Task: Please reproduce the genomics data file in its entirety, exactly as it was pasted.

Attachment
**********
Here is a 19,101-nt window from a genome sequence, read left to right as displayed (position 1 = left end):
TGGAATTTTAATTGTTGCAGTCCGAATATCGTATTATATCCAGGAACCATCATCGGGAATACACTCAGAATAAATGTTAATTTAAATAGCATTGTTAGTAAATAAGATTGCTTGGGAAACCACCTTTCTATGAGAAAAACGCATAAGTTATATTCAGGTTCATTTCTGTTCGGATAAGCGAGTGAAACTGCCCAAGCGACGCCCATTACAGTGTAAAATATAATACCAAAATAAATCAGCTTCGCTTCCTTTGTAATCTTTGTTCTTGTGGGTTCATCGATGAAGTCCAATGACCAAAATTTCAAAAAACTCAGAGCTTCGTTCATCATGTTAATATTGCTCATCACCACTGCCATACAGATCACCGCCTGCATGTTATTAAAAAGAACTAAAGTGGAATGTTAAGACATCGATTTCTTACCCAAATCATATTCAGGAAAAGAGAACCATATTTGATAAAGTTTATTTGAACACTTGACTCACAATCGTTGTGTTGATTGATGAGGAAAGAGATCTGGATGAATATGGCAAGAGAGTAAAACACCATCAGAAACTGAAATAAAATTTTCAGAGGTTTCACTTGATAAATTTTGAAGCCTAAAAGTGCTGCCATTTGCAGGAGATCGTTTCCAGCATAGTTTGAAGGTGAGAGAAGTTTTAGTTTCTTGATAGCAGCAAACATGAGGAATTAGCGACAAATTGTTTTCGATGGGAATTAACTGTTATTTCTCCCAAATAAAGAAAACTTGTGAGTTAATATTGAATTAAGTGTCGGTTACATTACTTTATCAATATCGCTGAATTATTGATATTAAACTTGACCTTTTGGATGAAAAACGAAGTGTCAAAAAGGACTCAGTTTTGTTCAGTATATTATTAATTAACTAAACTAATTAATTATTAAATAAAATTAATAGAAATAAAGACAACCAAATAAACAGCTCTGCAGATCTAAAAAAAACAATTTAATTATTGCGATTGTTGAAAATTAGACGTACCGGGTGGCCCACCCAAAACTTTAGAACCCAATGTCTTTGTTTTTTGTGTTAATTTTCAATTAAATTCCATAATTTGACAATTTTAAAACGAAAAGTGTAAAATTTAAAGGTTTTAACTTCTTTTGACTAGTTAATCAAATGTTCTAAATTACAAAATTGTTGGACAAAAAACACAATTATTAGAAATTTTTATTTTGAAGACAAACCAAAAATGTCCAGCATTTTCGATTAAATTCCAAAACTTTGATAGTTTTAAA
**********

Here is a 19,101-nt window from a genome sequence, read left to right as displayed (position 1 = left end):
TGGAATTTTAATTGTTGCAGTCCGAATATCGTATTATATCCAGGAACCATCATCGGGAATACACTCAGAATAAATGTTAATTTAAATAGCATTGTTAGTAAATAAGATTGCTTGGGAAACCACCTTTCTATGAGAAAAACGCATAAGTTATATTCAGGTTCATTTCTGTTCGGATAAGCGAGTGAAACTGCCCAAGCGACGCCCATTACAGTGTAAAATATAATACCAAAATAAATCAGCTTCGCTTCCTTTGTAATCTTTGTTCTTGTGGGTTCATCGATGAAGTCCAATGACCAAAATTTCAAAAAACTCAGAGCTTCGTTCATCATGTTAATATTGCTCATCACCACTGCCATACAGATCACCGCCTGCATGTTATTAAAAAGAACTAAAGTGGAATGTTAAGACATCGATTTCTTACCCAAATCATATTCAGGAAAAGAGAACCATATTTGATAAAGTTTATTTGAACACTTGACTCACAATCGTTGTGTTGATTGATGAGGAAAGAGATCTGGATGAATATGGCAAGAGAGTAAAACACCATCAGAAACTGAAATAAAATTTTCAGAGGTTTCACTTGATAAATTTTGAAGCCTAAAAGTGCTGCCATTTGCAGGAGATCGTTTCCAGCATAGTTTGAAGGTGAGAGAAGTTTTAGTTTCTTGATAGCAGCAAACATGAGGAATTAGCGACAAATTGTTTTCGATGGGAATTAACTGTTATTTCTCCCAAATAAAGAAAACTTGTGAGTTAATATTGAATTAAGTGTCGGTTACATTACTTTATCAATATCGCTGAATTATTGATATTAAACTTGACCTTTTGGATGAAAAACGAAGTGTCAAAAAGGACTCAGTTTTGTTCAGTATATTATTAATTAACTAAACTAATTAATTATTAAATAAAATTAATAGAAATAAAGACAACCAAATAAACAGCTCTGCAGATCTAAAAAAAACAATTTAATTATTGCGATTGTTGAAAATTAGACGTACCGGGTGGCCCACCCAAAACTTTAGAACCCAATGTCTTTGTTTTTTGTGTTAATTTTCAATTAAATTCCATAATTTGACAATTTTAAAACGAAAAGTGTAAAATTTAAAGGTTTTAACTTCTTTTGACTAGTTAATCAAATGTTCTAAATTACAAAATTGTTGGACAAAAAACACAATTATTAGAAATTTTTATTTTGAAGACAAACCAAAAATGTCCAGCATTTTCGATTAAATTCCAAAACTTTGATAGTTTTAAA